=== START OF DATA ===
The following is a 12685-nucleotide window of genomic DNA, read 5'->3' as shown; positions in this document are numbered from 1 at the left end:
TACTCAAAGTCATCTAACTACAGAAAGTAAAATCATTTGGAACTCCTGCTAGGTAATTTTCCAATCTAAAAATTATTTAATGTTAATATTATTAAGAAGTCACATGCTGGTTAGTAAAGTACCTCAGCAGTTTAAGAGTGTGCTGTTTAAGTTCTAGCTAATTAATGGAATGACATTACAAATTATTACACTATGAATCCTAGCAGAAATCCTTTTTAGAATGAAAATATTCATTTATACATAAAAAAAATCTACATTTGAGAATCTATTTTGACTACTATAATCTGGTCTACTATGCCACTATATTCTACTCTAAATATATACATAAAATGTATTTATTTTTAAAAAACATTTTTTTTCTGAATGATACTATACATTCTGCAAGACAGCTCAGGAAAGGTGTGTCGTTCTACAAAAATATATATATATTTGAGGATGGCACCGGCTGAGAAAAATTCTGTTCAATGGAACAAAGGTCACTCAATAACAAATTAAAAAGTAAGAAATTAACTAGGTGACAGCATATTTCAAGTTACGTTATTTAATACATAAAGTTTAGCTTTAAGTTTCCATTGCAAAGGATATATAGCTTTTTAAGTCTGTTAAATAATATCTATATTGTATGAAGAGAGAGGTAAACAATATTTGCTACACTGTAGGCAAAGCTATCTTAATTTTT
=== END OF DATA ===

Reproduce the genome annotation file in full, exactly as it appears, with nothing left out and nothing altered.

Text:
The following is a 12685-nucleotide window of genomic DNA, read 5'->3' as shown; positions in this document are numbered from 1 at the left end:
TACTCAAAGTCATCTAACTACAGAAAGTAAAATCATTTGGAACTCCTGCTAGGTAATTTTCCAATCTAAAAATTATTTAATGTTAATATTATTAAGAAGTCACATGCTGGTTAGTAAAGTACCTCAGCAGTTTAAGAGTGTGCTGTTTAAGTTCTAGCTAATTAATGGAATGACATTACAAATTATTACACTATGAATCCTAGCAGAAATCCTTTTTAGAATGAAAATATTCATTTATACATAAAAAAAATCTACATTTGAGAATCTATTTTGACTACTATAATCTGGTCTACTATGCCACTATATTCTACTCTAAATATATACATAAAATGTATTTATTTTTAAAAAACATTTTTTTTCTGAATGATACTATACATTCTGCAAGACAGCTCAGGAAAGGTGTGTCGTTCTACAAAAATATATATATATTTGAGGATGGCACCGGCTGAGAAAAATTCTGTTCAATGGAACAAAGGTCACTCAATAACAAATTAAAAAGTAAGAAATTAACTAGGTGACAGCATATTTCAAGTTACGTTATTTAATACATAAAGTTTAGCTTTAAGTTTCCATTGCAAAGGATATATAGCTTTTTAAGTCTGTTAAATAATATCTATATTGTATGAAGAGAGAGGTAAACAATATTTGCTACACTGTAGGCAAAGCTATCTTAATTTTT